Former North Callaway varsity football coach and current Athletic Director Michael Emmons started a local coaching tradition that spawned the Thunderbird's Kevin O'Neal and Missouri Military Academy head coach Mitchell Jenkins.
Now O'Neal is trying to live up to that standard and by his side are four assistant coaches we intend on profiling in the weeks to come, the first of which will be Ross Rosenbaum.
NORTH CALLAWAY, CHAPTER 1: Ross Rosenbaum
The way current Thunderbird's varsity assistant football coach Ross Rosenbaum gained his gridiron knowledge was by playing. That meant taking the field every weekend during football season from the time he has six until he graduated from high school.
"Prior to North Callaway I had youth football coaching experience. I got into coaching because I'm passionate about athletics, and personally have benefited from participating in athletics," said Rosenbaum. "I believe the personal traits student athletes can develop from being a part of a sport are a great tool to developing into a successful person after high school."
One part of coaching at North Callaway that's different than what some other athletic programs might believe is that Emmons has designated his school as one that employs positive coaching techniques. Because Rosenbaum feels the same, this allows him to be his true self with the athletes instead of trying to follow a less-enjoyable approach that would probably reap fewer results given the surrounding situation.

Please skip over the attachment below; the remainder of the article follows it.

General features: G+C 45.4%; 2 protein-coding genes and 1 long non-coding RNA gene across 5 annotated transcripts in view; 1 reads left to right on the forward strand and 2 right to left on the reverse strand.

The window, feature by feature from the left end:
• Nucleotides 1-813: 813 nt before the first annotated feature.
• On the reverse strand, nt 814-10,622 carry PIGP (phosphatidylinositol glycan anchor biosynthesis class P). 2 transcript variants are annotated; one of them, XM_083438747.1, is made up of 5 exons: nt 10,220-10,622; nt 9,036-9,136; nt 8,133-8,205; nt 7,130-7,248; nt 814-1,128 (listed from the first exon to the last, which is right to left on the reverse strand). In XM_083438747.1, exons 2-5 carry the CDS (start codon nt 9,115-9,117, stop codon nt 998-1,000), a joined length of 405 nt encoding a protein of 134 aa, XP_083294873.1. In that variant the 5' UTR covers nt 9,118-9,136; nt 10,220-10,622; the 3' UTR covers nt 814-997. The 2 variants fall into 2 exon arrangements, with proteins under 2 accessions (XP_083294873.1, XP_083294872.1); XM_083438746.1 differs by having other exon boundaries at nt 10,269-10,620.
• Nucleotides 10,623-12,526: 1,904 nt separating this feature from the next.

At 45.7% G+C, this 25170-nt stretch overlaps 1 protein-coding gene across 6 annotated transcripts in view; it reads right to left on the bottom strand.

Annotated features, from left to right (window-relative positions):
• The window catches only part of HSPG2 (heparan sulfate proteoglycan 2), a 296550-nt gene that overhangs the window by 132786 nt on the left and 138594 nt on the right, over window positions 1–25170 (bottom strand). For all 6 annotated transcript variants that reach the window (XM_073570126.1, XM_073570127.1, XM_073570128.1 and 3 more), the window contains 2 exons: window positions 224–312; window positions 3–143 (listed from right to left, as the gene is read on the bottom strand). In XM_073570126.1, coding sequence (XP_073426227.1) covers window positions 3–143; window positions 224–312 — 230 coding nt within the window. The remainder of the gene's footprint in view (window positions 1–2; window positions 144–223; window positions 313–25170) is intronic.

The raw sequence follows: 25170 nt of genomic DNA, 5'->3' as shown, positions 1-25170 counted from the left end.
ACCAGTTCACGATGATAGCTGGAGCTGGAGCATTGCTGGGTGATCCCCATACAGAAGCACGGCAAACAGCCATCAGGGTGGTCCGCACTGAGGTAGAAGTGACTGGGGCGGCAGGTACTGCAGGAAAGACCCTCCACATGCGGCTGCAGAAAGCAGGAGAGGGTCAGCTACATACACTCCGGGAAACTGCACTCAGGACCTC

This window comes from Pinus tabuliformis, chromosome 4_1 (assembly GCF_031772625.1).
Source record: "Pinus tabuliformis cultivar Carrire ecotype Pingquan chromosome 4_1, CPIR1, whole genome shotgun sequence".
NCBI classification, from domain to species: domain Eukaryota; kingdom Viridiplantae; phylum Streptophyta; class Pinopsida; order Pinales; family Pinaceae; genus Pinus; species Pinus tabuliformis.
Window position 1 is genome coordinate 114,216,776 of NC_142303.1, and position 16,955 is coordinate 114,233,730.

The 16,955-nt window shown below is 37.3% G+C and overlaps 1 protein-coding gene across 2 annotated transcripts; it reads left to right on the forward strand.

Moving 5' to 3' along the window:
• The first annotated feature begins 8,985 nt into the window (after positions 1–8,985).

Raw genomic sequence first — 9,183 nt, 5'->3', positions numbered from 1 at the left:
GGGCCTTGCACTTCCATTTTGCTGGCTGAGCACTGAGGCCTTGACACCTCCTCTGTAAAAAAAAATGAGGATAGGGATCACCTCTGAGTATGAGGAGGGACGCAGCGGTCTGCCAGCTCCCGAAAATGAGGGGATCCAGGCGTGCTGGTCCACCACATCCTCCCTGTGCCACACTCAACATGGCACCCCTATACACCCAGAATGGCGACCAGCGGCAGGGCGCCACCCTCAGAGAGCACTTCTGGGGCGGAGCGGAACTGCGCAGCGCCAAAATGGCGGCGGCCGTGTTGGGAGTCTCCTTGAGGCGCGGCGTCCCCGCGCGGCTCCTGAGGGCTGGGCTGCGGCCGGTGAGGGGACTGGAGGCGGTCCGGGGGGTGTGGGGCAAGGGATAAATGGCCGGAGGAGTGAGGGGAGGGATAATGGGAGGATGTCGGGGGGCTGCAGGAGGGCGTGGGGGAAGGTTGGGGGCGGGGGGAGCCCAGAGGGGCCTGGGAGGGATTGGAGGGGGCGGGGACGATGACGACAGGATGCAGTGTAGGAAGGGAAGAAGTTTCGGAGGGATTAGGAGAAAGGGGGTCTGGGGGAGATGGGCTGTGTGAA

"I would describe my coaching style as enthusiastic, passionate, and honest. In order to get the most out of an individual or a team you have to be willing to be honest with them about strengths, and weaknesses," Rosenbaum said. "From there you can teach kids how to establish a plan or set a goal on improving on their skills. I believe being enthusiastic and passionate everyday is important to keep kids invested and motivated in the goal we are trying to reach."
Now entering his fourth year woking for O'Neal, Rosenbaum's title with the North Callaway varsity football program is defensive coordinator. During the day he's also a Special Education teacher at Auxvasse Elementary School.
"Kids should compete in athletics because everyday will present them with a challenge and opportunity," said Rosenbaum. "Not just opportunities that come with having success in sports, but the everyday challenges of athletics provide kids opportunities to make decisions on how they can better themselves mentally and physically. By going through this process, kids will be able to relate it to life after high school whether in the work force, or college."
Rosenbaum's other role within the Thunderbird's athletic program is as head varsity wrestling coach. That might be understating this accomplishment, though, mostly because the school didn't even have wrestling until Rosenbaum helped found the program over three years ago.
"I'm still influenced everyday by my experiences from sports. Through sports I learned how to set goals, developed a strong work ethic, and I learned how to deal with both success and failure," Rosenbaum said. "From athletics I developed many long lasting relationships with teammates and coaches. I was presented with many different opportunities to compete on the next level, and further my education."